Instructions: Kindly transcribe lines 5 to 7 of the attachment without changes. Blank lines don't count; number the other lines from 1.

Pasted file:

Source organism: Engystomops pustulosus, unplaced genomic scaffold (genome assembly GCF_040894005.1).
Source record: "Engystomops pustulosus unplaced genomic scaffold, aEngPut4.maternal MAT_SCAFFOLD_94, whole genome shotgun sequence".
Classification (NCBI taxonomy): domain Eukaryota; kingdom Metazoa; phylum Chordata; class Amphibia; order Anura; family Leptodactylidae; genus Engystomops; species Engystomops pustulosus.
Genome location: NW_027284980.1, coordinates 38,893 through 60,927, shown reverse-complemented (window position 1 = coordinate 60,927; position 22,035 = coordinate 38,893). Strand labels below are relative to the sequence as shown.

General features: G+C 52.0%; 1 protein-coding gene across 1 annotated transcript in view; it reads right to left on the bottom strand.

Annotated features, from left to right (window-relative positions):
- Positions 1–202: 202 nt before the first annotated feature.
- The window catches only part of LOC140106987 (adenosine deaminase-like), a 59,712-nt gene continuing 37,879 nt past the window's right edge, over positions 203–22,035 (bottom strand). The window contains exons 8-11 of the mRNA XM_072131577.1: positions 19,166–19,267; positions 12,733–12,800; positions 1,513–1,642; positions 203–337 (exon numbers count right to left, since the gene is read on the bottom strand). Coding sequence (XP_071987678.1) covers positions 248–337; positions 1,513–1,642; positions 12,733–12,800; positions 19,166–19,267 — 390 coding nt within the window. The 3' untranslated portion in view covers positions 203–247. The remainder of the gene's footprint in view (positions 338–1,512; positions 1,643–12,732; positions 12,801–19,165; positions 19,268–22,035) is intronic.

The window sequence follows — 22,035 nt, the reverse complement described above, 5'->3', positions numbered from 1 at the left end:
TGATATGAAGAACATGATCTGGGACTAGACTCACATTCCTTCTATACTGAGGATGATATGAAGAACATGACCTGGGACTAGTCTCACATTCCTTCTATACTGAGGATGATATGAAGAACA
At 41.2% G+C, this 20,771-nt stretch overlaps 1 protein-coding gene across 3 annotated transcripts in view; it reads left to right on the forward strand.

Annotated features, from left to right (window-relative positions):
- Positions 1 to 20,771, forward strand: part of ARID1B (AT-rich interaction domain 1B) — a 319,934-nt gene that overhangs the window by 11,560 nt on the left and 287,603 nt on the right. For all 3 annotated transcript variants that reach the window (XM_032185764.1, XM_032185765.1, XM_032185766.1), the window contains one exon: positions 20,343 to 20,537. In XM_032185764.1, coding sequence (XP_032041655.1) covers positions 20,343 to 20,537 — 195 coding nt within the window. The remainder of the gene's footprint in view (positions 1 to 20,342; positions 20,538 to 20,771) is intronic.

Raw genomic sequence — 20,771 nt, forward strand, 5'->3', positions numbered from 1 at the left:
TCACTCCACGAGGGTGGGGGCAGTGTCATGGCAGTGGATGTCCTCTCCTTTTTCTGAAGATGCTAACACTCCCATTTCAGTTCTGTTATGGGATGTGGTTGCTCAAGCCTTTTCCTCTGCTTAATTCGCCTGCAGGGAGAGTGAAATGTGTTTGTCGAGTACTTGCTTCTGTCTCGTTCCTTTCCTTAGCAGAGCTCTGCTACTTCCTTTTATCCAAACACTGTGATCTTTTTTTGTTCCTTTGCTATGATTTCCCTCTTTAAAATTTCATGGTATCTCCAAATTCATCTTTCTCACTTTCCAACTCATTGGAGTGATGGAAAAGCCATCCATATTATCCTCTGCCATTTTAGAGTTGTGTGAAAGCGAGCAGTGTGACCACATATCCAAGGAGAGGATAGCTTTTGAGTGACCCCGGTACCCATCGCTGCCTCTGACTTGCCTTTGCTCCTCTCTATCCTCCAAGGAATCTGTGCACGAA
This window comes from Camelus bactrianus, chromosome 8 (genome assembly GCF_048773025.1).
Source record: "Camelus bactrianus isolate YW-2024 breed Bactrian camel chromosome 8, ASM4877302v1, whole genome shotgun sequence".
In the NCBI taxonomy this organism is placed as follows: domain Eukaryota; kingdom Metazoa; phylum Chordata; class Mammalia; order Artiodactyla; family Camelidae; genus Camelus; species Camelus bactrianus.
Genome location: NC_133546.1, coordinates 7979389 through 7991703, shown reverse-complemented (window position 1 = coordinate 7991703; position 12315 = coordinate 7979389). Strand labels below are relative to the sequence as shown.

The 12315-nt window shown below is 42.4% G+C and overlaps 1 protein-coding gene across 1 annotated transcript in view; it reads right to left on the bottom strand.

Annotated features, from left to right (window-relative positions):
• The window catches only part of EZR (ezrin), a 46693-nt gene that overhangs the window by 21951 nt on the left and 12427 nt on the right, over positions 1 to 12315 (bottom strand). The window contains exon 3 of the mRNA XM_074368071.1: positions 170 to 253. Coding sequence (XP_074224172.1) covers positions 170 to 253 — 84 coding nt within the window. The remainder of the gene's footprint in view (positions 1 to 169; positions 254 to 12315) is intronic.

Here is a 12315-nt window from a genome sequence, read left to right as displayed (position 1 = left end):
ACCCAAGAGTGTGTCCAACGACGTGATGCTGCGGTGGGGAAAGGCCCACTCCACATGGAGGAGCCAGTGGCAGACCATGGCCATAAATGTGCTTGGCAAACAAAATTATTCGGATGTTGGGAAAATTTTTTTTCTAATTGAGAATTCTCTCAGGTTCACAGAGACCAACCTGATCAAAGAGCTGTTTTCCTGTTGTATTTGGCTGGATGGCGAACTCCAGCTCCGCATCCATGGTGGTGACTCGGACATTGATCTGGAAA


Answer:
General features: G+C 52.0%; 1 protein-coding gene across 1 annotated transcript in view; it reads right to left on the bottom strand.

Annotated features, from left to right (window-relative positions):
- Positions 1–202: 202 nt before the first annotated feature.